For over 100 years The Illinois River Waterway (IRW) has been subjected to municipal and industrial effluents emanating from the Chicago Metropolitan Area. Electrofishing surveys found the upper-IRW extremely depauperate until the early 1980s when researchers began detecting previously extirpated fishes. Researchers hypothesized these changes were due to improved water quality resulting from the 1972 Clean Water Act and implementation of the Chicago Area Tunnel and Reservoir Plan, but lacked comparable water quality data to test this hypothesis in a rigorous manner. Following an extensive search, the Metropolitan Water Reclamation District of Greater Chicago provided a spatially comparable water quality dataset for 200km of the upper-IRW (1983-2010). Changes in fish assemblages were characterized using four functional dispersion indices weighted with either abundance or biomass. We analyzed how these whole assemblage depictions responded to changes in 12 water quality parameters and 16 weather variables (included to reduce inter-annual “noise”) using random forests regressions (0 ≤ pseudo-R² ≤ 0.65). Models strongly indicated that improvements in ammonia, phenols, and water clarity were critical to fish assemblage recovery. Our long-term study demonstrates the importance of water quality to fishes, the advantages of biomass-based functional dispersion, and highlights the need for inter-agency cooperation.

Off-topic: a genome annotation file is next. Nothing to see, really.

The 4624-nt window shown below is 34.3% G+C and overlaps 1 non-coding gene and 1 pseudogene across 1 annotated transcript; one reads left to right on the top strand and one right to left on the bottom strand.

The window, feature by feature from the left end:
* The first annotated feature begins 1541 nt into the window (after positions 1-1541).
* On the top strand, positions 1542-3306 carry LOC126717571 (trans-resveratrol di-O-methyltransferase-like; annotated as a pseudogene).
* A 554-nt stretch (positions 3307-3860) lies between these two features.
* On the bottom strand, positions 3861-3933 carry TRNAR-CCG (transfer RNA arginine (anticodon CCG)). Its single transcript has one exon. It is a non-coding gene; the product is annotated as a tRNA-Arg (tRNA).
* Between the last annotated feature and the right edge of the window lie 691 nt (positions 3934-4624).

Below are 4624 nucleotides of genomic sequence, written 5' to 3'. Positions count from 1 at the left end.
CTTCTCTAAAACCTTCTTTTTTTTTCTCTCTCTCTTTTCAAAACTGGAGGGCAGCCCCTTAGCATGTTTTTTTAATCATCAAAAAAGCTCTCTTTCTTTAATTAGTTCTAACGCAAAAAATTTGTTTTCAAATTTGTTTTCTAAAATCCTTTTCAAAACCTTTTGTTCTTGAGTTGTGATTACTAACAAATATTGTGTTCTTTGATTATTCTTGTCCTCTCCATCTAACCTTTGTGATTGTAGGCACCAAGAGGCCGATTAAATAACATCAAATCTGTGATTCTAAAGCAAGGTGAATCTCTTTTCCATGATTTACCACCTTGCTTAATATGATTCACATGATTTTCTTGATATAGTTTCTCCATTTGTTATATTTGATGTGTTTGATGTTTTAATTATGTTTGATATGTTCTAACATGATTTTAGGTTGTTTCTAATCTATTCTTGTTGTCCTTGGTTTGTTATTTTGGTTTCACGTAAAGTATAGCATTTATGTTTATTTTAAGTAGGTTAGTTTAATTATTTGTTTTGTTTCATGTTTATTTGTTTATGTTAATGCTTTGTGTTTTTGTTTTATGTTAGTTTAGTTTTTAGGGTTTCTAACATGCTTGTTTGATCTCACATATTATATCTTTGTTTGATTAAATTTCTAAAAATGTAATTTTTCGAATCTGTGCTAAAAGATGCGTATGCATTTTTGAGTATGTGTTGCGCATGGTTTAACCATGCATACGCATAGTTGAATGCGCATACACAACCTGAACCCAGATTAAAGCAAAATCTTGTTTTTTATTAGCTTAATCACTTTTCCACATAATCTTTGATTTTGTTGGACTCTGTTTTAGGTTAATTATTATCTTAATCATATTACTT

|Original language||English (US)|
|Title of host publication||145th Annual Meeting of the American Fisheries Society; 16-20 August 2015 Portland, Oregon|
|Publisher||American Fisheries Society|
|State||Published - 2015|